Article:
Lesser Citron-crested Cockatoo

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image: lccockatoo.jpg

Common Name: Citron-crested Cockatoo
Scientific Name: Cacatua sulphurea citrinocristata

Size: 13-15 inches (33-40 cm)

Habitat: Asia; Indonesia's Lesser Sunda Islands and Sumba. Open forests, woodlands and agricultural areas.

Status: Critically endangered. Global Population: 2,500-9,999 Mature individuals. Its precipitous decline is almost entirely attributable to unsustainable exploitation for internal and international trade. Large-scale logging and conversion of forest to agriculture across its range has exacerbated the decline, and the use of pesticides since around 1989 is a further potential threat. At least formerly, the species was regarded as a crop-pest, and consequently persecuted. High rainfall years appear to limit productivity considerably resulting in very low recruitment. Conversely, rainfall on Komodo has been low in recent years leading to limited availability of water sources. Competition for cavity nest sites with other parrots and owls in large trees (those targeted by logging activities) leads to low productivity.

A cooperative recovery plan has been developed and adopted. Populations occur in several protected areas, the most important being Rawa Aopa Watumohai and Caraente National Parks (on Sulawesi) which supports up to 100 individuals, Suaka Margasatwa Nature Reserve on Pulau Moyo, Komodo National Park and two national parks on Sumba: Manupeu-Tanahdaru and Laiwangi-Wanggameti. The declared Nini Konis Santana National Park in Timor holds an estimated 100 birds. Moratoria on international trade have been effective at allowing several subpopulations on Sumba to increase in number between 1992 and 2002, although densities remained below those typical of other cockatoo species.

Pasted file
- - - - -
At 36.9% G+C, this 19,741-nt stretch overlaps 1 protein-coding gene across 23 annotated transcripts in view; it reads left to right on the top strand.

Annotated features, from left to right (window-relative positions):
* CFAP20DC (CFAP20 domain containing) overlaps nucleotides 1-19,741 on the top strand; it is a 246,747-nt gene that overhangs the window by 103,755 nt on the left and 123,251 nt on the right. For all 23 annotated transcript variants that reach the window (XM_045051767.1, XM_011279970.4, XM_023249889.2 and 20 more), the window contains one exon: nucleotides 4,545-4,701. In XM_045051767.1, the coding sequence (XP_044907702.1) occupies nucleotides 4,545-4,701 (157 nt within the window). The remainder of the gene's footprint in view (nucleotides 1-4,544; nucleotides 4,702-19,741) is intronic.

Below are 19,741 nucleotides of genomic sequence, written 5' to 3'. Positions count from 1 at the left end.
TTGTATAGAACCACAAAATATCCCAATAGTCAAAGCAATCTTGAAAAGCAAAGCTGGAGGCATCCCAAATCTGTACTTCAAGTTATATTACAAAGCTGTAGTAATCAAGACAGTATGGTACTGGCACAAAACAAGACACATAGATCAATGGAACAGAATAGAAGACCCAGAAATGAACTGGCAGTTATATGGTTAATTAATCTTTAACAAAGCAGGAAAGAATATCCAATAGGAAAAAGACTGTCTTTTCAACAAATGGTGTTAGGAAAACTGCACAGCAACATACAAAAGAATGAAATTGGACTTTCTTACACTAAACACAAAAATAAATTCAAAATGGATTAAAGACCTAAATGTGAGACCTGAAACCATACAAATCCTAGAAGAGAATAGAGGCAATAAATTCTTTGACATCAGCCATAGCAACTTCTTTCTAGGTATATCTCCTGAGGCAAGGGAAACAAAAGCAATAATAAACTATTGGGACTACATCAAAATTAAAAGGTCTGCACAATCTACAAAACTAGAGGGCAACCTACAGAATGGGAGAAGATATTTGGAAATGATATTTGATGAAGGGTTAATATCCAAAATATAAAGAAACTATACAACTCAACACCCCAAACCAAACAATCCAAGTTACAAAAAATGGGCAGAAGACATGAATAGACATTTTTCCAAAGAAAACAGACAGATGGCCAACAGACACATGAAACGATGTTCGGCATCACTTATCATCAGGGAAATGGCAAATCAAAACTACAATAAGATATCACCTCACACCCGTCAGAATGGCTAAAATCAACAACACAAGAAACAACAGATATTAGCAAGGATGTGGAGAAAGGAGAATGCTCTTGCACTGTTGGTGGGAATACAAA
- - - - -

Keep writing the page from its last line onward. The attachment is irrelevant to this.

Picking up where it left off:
Diet: Fruits, berries, flowers, nuts and seeds.

Breeding: Cockatoo become sexually mature after two to four years. Two to five eggs are laid in September through October. Nesting takes place in hidden areas. Eggs incubate for about three and half to four weeks and the fledgling period lasts eight to ten weeks.

Cool Facts: Cockatoos raise their crests when alarmed. This crest and flash of color acts much as the Native American’s war bonnets, hopefully scaring off enemies. They may also extend their wings and flap them wildly and letting out ear-piercing shrieks to frighten off enemies. Cockatoos are the loudest of the parrot family. When content, they run their tongues across their ridged inner beaks creating a slurping-like sound. Their throat feather will also cover the majority of their lower beak. Cockatoos are particularly gregarious, traveling in small flocks. They generally mate for life, living sixty to eighty years.

They are very intelligent birds and are noted for their problem solving abilities. They love to play and chew on things. Cockatoos aren’t great talkers among the parrot family. Their vocabularies tend to be between ten to twenty human words or phrases and as with all parrots, the words are usually backed by associations. While the illegal pet trade has harmed the wild population by poaching, captive breeding has made the Lesser Citron Cockatoo is favorite among bird breeders. Many countries (including the UK) require papers to authenticate that the bird was captively bred. While difficult to find, the Lesser Citron is an excellent companion bird for those who have the time to invest in a very social and needy pet.

The creator of Songbird ReMix (Ken Gilliland) has a citron named "Elsa"

Found in Songbird Remix Second Edition

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